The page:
Some variant of this is the second-most common question I get asked re: my time in the ivory tower. Sometimes it comes in the form of “What were you, stupid or something?”, but the gist of it is, knowing what I most certainly must have about life in academia, it’s strange that I ever would’ve started, much less endured it for all those years…
Coming from me, I can hardly ask you to believe it was idealism… but, believe it or not, that was part of it. I had no illusions about changing the discipline. Even if I were the kind of big-league scholar that could’ve gotten hired at Harvard — and I was light years away from that — the kind of people who go to Harvard are already hopelessly lost. There will never be a “conservative” scholar of note until we dig ourselves out of the rubble of the West’s utter collapse, because the entire system is stacked against it. In fact, “stacked” isn’t even the right word, as it implies that a conservative work could even get a hearing. Modern academia is one of Joseph Tainter‘s complex societies, destined for collapse — just as the Romans kept stuffing forts with legions because they couldn’t even think of another way to go, so modern academia lacks the cognitive toolkit to evaluate an argument that isn’t “race / class / gender, therefore #OrangeManBad.”
Out in the provinces, though, there was once some hope of getting through to a student or two. The professors were, if anything, worse — one of the main reasons “bad” schools are bad is that the profs there all feel they deserve to be at Harvard, and are openly contemptuous of their employers — but the students can sometimes still be reached. For a while there, every class would have its secret shitlord or two, who could sense that I was a kindred spirit. This, I felt, served a socially necessary function. But just as video killed the radio star, so social media killed whatever was left of independent thought in American students.
The other reason I stayed, quite frankly, was that the show was so perversely fascinating.
Imagine you’re some kind of Gulliver-type explorer, and you reach an island of perfect bliss. Clear air, gentle breezes, balmy temperatures, and all the delicious food you can eat. And the natives! They live to serve you, completely unconstrained by anything so antiquated as Western sexual morality. Limitless 5G internet. Anything you want to eat, drink, watch, read, do, say, insert, or have inserted, it’s all yours at the snap of your fingers. Got it?
Now imagine that the rulers of this little slice of paradise do nothing but sit on the side of the road all day, smashing their own toes with ball-peen hammers.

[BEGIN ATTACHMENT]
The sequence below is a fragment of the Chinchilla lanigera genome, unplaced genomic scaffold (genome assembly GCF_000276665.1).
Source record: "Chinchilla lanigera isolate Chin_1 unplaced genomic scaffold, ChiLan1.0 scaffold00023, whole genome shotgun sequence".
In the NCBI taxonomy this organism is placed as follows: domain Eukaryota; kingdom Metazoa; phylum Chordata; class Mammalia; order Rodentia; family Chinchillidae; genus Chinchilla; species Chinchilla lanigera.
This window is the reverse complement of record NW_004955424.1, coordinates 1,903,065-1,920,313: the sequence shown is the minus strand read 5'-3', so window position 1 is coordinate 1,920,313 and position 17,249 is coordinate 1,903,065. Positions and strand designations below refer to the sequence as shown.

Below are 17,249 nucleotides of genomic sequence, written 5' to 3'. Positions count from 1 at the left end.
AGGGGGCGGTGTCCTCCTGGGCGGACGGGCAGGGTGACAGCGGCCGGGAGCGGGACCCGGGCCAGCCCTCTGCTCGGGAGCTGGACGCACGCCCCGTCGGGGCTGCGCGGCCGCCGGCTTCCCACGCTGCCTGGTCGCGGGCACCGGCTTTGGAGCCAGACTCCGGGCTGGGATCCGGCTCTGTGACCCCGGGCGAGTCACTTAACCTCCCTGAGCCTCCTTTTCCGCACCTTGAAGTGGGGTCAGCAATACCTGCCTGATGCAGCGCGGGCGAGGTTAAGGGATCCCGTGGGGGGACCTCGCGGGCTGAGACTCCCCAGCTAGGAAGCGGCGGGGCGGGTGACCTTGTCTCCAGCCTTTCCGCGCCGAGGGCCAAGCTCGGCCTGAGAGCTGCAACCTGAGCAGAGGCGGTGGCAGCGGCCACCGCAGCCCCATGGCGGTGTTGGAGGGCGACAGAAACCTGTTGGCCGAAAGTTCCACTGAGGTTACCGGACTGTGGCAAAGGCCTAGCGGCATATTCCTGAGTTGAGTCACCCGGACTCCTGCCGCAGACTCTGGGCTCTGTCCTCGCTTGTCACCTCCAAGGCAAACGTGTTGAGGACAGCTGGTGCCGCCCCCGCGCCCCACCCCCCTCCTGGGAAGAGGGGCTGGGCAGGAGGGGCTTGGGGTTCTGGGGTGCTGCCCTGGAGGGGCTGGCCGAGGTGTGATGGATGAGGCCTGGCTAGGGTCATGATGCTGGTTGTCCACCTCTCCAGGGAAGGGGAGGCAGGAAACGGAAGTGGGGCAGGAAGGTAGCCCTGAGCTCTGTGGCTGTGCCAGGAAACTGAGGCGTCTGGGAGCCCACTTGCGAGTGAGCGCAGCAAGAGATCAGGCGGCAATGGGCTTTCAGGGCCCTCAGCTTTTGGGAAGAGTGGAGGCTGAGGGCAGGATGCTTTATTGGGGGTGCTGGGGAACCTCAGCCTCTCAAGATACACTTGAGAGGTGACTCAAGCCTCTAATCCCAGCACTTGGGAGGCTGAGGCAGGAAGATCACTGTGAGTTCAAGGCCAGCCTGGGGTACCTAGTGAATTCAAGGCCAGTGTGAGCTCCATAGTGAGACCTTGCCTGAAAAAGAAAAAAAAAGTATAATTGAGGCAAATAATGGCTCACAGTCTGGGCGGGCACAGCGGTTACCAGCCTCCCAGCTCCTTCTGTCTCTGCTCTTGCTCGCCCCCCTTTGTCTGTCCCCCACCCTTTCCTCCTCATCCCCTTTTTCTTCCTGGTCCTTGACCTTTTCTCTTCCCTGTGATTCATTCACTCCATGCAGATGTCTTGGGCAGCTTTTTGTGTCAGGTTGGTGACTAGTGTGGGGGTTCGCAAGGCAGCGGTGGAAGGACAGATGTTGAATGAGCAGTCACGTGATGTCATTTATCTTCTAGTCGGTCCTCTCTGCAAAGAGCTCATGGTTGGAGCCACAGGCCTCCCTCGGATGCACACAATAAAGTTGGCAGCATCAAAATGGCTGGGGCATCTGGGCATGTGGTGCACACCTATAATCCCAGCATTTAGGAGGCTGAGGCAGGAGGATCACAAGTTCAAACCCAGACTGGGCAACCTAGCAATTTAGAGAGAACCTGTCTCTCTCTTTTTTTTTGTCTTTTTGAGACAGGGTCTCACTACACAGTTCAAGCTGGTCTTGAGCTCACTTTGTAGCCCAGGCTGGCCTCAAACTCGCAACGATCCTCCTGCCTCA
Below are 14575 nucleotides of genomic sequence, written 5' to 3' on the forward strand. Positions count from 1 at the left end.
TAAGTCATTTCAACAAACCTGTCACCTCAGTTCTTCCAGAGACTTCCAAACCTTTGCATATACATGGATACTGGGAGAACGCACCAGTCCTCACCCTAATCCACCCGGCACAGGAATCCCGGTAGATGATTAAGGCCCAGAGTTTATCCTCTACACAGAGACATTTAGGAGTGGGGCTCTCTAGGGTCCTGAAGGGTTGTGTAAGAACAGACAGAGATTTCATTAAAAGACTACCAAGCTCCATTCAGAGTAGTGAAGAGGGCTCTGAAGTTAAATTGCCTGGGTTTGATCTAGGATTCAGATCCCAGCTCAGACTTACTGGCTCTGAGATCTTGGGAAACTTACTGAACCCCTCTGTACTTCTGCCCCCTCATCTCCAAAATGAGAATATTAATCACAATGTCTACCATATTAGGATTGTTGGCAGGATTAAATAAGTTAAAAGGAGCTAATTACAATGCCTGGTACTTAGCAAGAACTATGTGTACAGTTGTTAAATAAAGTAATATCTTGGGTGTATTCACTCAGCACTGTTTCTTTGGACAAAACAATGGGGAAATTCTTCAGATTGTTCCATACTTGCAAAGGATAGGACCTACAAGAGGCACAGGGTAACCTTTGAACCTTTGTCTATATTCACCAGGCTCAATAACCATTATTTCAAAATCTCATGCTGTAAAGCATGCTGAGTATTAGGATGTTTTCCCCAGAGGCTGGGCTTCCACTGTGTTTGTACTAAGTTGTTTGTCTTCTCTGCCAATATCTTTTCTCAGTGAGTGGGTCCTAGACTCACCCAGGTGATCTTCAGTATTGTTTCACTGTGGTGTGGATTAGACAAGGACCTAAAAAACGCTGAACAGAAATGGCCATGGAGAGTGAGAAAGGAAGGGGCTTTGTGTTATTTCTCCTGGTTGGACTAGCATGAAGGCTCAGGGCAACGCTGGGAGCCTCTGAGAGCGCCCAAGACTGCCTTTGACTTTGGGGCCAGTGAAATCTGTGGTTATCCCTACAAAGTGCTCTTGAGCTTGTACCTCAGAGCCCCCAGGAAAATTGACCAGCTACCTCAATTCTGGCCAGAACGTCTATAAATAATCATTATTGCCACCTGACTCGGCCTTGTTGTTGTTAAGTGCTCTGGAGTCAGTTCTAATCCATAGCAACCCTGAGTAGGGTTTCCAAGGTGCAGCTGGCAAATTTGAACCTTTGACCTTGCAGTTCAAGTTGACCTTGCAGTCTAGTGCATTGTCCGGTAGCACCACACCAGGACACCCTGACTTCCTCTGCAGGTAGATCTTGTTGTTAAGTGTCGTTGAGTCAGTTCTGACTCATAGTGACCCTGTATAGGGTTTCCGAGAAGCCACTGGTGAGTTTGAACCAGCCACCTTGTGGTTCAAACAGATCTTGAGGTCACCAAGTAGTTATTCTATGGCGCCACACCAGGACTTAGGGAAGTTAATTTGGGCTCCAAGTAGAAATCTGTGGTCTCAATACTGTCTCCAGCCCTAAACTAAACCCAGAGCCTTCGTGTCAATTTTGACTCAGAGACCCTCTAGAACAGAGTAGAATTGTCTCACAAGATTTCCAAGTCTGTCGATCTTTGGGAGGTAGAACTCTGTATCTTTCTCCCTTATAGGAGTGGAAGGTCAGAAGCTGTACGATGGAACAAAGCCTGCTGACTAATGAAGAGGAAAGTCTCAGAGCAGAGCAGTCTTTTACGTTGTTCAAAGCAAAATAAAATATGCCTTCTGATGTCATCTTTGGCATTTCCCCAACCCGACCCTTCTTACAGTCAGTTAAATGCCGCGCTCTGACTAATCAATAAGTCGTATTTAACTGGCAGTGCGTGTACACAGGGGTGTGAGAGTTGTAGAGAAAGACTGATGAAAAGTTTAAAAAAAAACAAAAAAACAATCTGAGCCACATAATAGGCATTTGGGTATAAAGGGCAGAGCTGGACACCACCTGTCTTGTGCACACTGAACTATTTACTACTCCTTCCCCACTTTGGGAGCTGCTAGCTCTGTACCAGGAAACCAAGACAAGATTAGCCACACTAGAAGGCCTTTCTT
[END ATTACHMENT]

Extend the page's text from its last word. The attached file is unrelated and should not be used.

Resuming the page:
That’s life in a college town. The Left run everything. They set the admissions requirements. They have unlimited budgets, and since they do, the entire commercial ecosystem exists only for them. All cuisine is “fusion,” you have to drive to the next burg over to find milk that comes from cows, and every single item of public culture — from sidewalk graffiti to public radio to experimental theater troupe — does nothing but flatter them. There is no fetish so outre, no practice so bizarre, that you can’t find at least one other enthusiastic participant. It’s intersectional genderfluid heaven….
…. and every single person in it is miserable. I’m serious — if it’s not too far out of your way, drive down to your nearest college town, and just watch the faces. You might glimpse a grinning undergrad or two — they’re too young and dumb to know better; they’ll be fully reeducated by junior year — but you can spot the tenured faculty solely by their scowls. The only thing that temporarily alleviates the existential horror of their lives is getting outraged by something, which — since, again, they control everything — means tilting at windmills is their only sport; they play it with a cutthroat intensity the football coach can only dream of.
How can you not be fascinated by that? To utterly refute the view of man as homo economicus, all you have to do is watch the facial expressions of people who are “the 1%” by any measure that makes sense. It’s one hell of a show…
…until it isn’t. Because that kind of self-inflicted misery grinds on you. We’ve all stopped to look at the car crash, of course, but you don’t want to spend all day, every day, year in and year out, looking at car crashes. It took me a good long while — I’m sadistic, I guess — but I got flat out exhausted by it all. So I quit.